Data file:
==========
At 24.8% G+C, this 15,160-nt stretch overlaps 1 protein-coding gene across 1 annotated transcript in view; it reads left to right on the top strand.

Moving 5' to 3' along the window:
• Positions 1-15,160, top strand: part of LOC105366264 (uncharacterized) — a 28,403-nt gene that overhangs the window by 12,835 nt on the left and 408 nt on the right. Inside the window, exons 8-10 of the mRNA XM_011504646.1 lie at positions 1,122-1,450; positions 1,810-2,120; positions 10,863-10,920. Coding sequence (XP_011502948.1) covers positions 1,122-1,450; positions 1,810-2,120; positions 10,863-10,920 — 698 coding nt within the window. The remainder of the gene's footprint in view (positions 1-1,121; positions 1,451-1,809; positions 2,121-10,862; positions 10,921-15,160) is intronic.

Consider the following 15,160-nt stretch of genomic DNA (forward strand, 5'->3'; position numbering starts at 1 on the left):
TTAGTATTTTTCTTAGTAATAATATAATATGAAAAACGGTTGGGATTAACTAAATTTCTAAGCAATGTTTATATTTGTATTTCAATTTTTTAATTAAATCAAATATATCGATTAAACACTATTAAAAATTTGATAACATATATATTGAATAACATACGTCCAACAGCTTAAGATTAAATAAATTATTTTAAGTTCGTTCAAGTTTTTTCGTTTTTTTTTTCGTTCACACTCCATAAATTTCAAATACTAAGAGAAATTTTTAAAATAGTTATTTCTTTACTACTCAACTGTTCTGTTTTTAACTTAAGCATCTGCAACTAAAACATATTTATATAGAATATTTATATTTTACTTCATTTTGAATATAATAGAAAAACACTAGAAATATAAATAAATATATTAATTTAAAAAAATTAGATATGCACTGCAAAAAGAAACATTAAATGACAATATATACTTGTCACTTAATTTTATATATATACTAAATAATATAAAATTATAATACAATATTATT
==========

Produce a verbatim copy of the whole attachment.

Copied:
At 24.8% G+C, this 15,160-nt stretch overlaps 1 protein-coding gene across 1 annotated transcript in view; it reads left to right on the top strand.

Moving 5' to 3' along the window:
• Positions 1-15,160, top strand: part of LOC105366264 (uncharacterized) — a 28,403-nt gene that overhangs the window by 12,835 nt on the left and 408 nt on the right. Inside the window, exons 8-10 of the mRNA XM_011504646.1 lie at positions 1,122-1,450; positions 1,810-2,120; positions 10,863-10,920. Coding sequence (XP_011502948.1) covers positions 1,122-1,450; positions 1,810-2,120; positions 10,863-10,920 — 698 coding nt within the window. The remainder of the gene's footprint in view (positions 1-1,121; positions 1,451-1,809; positions 2,121-10,862; positions 10,921-15,160) is intronic.

Consider the following 15,160-nt stretch of genomic DNA (forward strand, 5'->3'; position numbering starts at 1 on the left):
TTAGTATTTTTCTTAGTAATAATATAATATGAAAAACGGTTGGGATTAACTAAATTTCTAAGCAATGTTTATATTTGTATTTCAATTTTTTAATTAAATCAAATATATCGATTAAACACTATTAAAAATTTGATAACATATATATTGAATAACATACGTCCAACAGCTTAAGATTAAATAAATTATTTTAAGTTCGTTCAAGTTTTTTCGTTTTTTTTTTCGTTCACACTCCATAAATTTCAAATACTAAGAGAAATTTTTAAAATAGTTATTTCTTTACTACTCAACTGTTCTGTTTTTAACTTAAGCATCTGCAACTAAAACATATTTATATAGAATATTTATATTTTACTTCATTTTGAATATAATAGAAAAACACTAGAAATATAAATAAATATATTAATTTAAAAAAATTAGATATGCACTGCAAAAAGAAACATTAAATGACAATATATACTTGTCACTTAATTTTATATATATACTAAATAATATAAAATTATAATACAATATTATT